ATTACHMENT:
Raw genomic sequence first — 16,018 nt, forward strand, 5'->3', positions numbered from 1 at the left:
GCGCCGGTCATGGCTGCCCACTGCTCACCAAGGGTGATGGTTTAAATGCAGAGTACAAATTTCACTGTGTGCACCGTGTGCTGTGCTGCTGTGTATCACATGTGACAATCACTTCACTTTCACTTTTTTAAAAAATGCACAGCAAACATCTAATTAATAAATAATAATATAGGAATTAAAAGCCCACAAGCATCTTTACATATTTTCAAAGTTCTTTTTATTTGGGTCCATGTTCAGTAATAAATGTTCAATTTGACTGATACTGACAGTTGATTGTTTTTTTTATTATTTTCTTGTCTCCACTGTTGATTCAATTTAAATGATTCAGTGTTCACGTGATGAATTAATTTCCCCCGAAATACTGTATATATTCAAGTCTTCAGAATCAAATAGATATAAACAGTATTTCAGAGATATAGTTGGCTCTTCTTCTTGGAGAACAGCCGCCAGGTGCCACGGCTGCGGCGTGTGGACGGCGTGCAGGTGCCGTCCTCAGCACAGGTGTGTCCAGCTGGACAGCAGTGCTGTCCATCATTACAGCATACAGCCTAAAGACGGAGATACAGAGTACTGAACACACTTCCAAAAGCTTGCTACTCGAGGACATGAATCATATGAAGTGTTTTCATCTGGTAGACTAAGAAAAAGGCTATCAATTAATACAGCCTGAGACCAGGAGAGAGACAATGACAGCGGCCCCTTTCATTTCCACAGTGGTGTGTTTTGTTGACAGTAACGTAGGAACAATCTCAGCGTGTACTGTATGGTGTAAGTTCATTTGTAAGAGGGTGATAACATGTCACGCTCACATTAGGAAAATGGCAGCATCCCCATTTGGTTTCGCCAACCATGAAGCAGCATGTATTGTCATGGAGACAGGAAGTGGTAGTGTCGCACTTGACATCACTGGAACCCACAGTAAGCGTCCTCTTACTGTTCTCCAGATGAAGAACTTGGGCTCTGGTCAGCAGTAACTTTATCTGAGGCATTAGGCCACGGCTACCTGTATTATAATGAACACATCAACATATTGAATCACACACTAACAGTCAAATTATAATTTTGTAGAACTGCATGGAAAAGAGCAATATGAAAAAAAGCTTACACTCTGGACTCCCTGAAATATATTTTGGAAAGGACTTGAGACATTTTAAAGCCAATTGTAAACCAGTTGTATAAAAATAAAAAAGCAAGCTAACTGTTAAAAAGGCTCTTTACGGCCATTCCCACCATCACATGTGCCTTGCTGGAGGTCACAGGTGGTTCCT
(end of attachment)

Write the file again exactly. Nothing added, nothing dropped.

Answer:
Raw genomic sequence first — 16,018 nt, forward strand, 5'->3', positions numbered from 1 at the left:
GCGCCGGTCATGGCTGCCCACTGCTCACCAAGGGTGATGGTTTAAATGCAGAGTACAAATTTCACTGTGTGCACCGTGTGCTGTGCTGCTGTGTATCACATGTGACAATCACTTCACTTTCACTTTTTTAAAAAATGCACAGCAAACATCTAATTAATAAATAATAATATAGGAATTAAAAGCCCACAAGCATCTTTACATATTTTCAAAGTTCTTTTTATTTGGGTCCATGTTCAGTAATAAATGTTCAATTTGACTGATACTGACAGTTGATTGTTTTTTTTATTATTTTCTTGTCTCCACTGTTGATTCAATTTAAATGATTCAGTGTTCACGTGATGAATTAATTTCCCCCGAAATACTGTATATATTCAAGTCTTCAGAATCAAATAGATATAAACAGTATTTCAGAGATATAGTTGGCTCTTCTTCTTGGAGAACAGCCGCCAGGTGCCACGGCTGCGGCGTGTGGACGGCGTGCAGGTGCCGTCCTCAGCACAGGTGTGTCCAGCTGGACAGCAGTGCTGTCCATCATTACAGCATACAGCCTAAAGACGGAGATACAGAGTACTGAACACACTTCCAAAAGCTTGCTACTCGAGGACATGAATCATATGAAGTGTTTTCATCTGGTAGACTAAGAAAAAGGCTATCAATTAATACAGCCTGAGACCAGGAGAGAGACAATGACAGCGGCCCCTTTCATTTCCACAGTGGTGTGTTTTGTTGACAGTAACGTAGGAACAATCTCAGCGTGTACTGTATGGTGTAAGTTCATTTGTAAGAGGGTGATAACATGTCACGCTCACATTAGGAAAATGGCAGCATCCCCATTTGGTTTCGCCAACCATGAAGCAGCATGTATTGTCATGGAGACAGGAAGTGGTAGTGTCGCACTTGACATCACTGGAACCCACAGTAAGCGTCCTCTTACTGTTCTCCAGATGAAGAACTTGGGCTCTGGTCAGCAGTAACTTTATCTGAGGCATTAGGCCACGGCTACCTGTATTATAATGAACACATCAACATATTGAATCACACACTAACAGTCAAATTATAATTTTGTAGAACTGCATGGAAAAGAGCAATATGAAAAAAAGCTTACACTCTGGACTCCCTGAAATATATTTTGGAAAGGACTTGAGACATTTTAAAGCCAATTGTAAACCAGTTGTATAAAAATAAAAAAGCAAGCTAACTGTTAAAAAGGCTCTTTACGGCCATTCCCACCATCACATGTGCCTTGCTGGAGGTCACAGGTGGTTCCT